By investigating these different components it is possible to extract information about the tectonic and the geodynamic history of the rock. However, not all rocks are suitable for these studies. Sometimes rocks have a very complicated history and it is difficult to distinguish between the different magnetization components.

How do we measure the NRM and how do we investigate it?

In my opinion, one of the most interesting applications of paleomagnetic studies relates to the possibility of defining the original emplacement location of a rock. Our planet is very dynamic and plate tectonics is one of the main types of evidence for this dynamic process. Imagine dealing with an old rock that has been moved after its formation over the globe, you would be able to reconstruct its movement.

So… how do we get this information? How can we reconstruct the migration of the plates and not less importantly, what are the limitations?

Let’s go through the main steps needed to get this information out of our rock. For this purpose we will use a specimen of harzburgite from the Late Cambrian Leka Ophiolite (see Barbara’s post) complex in Norway and we will see step by step what information is stored in it.

Step 1_What is the current location of our rock?

In order to answer this question we need to know our rock specimen location on the globe and we need to retrieve the natural system orientation of the rock sample with accuracy. This is the most important step as all the following steps depend on the orientation of the samples. A wrong orientation of the sample will mean a wrong NRM direction.

Step 2_Measurement of the natural remanent magnetization (NRM) of the rock specimen

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Figure 3. Spinner magnetometer AGICO JR_6A, NTNU paleomagnetism laboratory in Trondheim (Norway)

The next step involves measuring the NRM of our specimen; this magnetization will be the resultant of possibly several remanent magnetizations. In order to do it we can use an instrument called a magnetometer (figure 3). The instrument is able to measure the resultant of these several remanent magnetizations components, and during the measurements both specimen and sensor are shielded against external magnetic fields to prevent the presence of induced magnetization and noise. As an output, the spinner magnetometer gives intensity and direction of the NRM; the direction is given in terms of inclination, (with respect to horizontal at the collecting location) and declination (with respect to geographic north).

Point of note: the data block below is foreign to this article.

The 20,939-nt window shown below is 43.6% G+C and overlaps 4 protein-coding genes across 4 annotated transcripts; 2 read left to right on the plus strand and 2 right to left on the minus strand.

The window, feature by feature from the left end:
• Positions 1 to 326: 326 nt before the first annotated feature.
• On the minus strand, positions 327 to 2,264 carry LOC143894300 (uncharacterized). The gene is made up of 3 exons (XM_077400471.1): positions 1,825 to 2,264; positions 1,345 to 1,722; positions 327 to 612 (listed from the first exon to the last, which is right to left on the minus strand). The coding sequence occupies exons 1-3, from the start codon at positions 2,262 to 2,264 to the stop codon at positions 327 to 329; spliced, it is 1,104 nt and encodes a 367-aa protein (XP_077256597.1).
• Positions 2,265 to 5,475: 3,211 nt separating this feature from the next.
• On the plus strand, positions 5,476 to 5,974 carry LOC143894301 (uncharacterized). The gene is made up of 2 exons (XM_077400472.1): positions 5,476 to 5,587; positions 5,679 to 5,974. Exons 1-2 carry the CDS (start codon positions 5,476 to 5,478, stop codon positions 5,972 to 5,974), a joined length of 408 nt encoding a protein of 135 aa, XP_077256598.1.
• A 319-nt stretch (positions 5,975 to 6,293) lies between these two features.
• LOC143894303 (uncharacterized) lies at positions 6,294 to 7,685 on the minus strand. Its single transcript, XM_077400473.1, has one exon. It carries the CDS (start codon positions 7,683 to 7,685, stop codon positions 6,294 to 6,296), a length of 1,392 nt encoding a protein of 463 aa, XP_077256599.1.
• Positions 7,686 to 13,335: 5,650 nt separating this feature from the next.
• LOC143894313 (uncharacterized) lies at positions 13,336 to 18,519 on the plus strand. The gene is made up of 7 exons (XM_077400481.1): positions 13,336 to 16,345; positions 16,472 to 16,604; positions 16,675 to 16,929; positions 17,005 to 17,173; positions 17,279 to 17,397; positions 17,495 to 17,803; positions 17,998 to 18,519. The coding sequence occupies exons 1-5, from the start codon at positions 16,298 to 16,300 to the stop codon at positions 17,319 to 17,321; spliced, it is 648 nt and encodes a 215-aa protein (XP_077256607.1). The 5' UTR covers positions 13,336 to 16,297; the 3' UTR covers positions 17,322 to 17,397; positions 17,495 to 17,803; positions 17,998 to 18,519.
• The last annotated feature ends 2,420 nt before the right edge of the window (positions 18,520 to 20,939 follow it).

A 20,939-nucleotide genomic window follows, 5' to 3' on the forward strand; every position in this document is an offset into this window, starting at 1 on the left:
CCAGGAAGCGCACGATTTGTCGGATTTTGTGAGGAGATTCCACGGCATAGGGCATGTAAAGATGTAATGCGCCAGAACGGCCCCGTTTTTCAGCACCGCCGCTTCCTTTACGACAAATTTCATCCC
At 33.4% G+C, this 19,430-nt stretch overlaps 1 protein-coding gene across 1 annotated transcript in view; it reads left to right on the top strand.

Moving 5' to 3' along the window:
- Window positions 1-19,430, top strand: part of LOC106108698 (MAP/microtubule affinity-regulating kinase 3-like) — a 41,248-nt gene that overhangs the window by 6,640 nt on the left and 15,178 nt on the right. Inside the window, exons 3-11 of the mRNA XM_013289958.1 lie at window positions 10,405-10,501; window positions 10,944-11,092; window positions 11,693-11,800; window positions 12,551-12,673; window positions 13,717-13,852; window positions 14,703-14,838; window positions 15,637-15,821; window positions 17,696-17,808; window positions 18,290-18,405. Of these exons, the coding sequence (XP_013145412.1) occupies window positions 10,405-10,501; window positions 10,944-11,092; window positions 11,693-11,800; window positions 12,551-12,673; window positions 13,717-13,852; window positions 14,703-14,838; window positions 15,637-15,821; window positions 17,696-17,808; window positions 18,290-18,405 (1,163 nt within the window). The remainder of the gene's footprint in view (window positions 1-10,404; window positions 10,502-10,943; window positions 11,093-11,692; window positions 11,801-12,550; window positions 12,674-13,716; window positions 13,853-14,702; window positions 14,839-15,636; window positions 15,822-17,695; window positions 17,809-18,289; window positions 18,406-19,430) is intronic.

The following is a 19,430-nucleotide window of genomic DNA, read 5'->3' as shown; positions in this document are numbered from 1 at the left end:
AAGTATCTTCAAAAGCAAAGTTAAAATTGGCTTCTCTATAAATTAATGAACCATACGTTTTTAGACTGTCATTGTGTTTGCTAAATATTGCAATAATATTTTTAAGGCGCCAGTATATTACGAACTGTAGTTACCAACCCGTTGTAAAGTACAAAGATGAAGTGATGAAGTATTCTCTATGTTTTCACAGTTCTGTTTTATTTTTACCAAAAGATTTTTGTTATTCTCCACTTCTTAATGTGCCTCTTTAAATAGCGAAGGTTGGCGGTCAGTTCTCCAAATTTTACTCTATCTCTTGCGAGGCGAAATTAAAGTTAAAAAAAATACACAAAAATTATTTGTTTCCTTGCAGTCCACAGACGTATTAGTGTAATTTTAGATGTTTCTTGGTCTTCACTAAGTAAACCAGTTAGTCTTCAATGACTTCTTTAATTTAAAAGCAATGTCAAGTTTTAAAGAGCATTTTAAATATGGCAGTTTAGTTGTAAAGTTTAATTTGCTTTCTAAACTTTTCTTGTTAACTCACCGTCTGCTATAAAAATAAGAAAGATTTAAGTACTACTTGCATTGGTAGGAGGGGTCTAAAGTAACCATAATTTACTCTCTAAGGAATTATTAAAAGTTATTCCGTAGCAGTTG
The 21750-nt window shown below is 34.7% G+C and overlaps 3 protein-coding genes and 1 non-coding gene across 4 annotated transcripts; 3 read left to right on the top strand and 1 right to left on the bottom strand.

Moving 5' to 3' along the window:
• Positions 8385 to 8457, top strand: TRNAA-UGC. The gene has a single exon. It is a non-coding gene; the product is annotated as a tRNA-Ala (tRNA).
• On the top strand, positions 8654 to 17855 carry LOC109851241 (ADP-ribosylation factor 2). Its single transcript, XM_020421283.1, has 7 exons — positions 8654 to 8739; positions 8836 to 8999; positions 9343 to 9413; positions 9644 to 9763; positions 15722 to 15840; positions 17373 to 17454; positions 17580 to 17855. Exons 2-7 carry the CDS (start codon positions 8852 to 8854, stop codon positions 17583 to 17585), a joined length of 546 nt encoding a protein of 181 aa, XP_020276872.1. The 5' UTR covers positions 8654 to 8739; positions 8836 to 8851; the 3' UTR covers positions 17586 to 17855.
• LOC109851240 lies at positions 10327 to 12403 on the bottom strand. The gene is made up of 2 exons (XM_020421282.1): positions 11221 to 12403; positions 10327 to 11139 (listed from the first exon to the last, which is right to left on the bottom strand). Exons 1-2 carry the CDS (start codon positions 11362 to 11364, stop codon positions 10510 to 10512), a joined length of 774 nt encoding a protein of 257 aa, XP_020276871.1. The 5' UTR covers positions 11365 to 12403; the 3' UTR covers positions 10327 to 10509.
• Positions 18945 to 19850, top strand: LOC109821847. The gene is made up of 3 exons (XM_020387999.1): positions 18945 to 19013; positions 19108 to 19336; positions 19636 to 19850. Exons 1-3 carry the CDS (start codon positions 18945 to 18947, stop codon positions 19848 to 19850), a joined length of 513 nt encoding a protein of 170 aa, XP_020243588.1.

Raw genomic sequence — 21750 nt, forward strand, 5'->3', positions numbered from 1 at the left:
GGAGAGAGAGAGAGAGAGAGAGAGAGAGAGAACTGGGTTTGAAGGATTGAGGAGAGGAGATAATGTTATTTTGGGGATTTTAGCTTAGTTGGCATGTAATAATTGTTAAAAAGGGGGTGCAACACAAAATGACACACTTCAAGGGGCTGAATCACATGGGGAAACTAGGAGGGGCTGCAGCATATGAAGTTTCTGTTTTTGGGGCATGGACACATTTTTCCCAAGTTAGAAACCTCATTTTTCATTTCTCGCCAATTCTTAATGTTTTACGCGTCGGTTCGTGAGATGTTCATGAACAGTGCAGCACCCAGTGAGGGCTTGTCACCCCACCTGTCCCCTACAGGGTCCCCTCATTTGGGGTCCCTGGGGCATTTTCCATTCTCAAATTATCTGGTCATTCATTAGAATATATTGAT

Step 3_ Sample demagnetization

Once we have the NRM we can start investigating the stability of this magnetization as function of an externally applied field or of temperature. In order to do this we demagnetize our specimen in steps and we measure the remanent magnetization after each step. The demagnetization can be done in two ways: applying an increasing magnetic field to the sample or heating up to the Curie temperature of the magnetic minerals within the sample with incremental steps. For our specimen we will use the first approach. The sample is placed in an increasingly strong alternating magnetic field through the Alternating Field Demagnetizer (figure 4a), and its remanent magnetization is measured after each step with the magnetometer. The sample’s remanent magnetization is gradually “erased” starting from the weakest, to the strongest components. When all the components are erased the sample will have only an induced magnetization component and the remanent magnetization will be zero. Figure 4b shows the decay of the intensity of the magnetization after each step. The intensity is normalized to the maximum magnetization which is the starting NRM intensity of our sample and decreases from 1 to 0.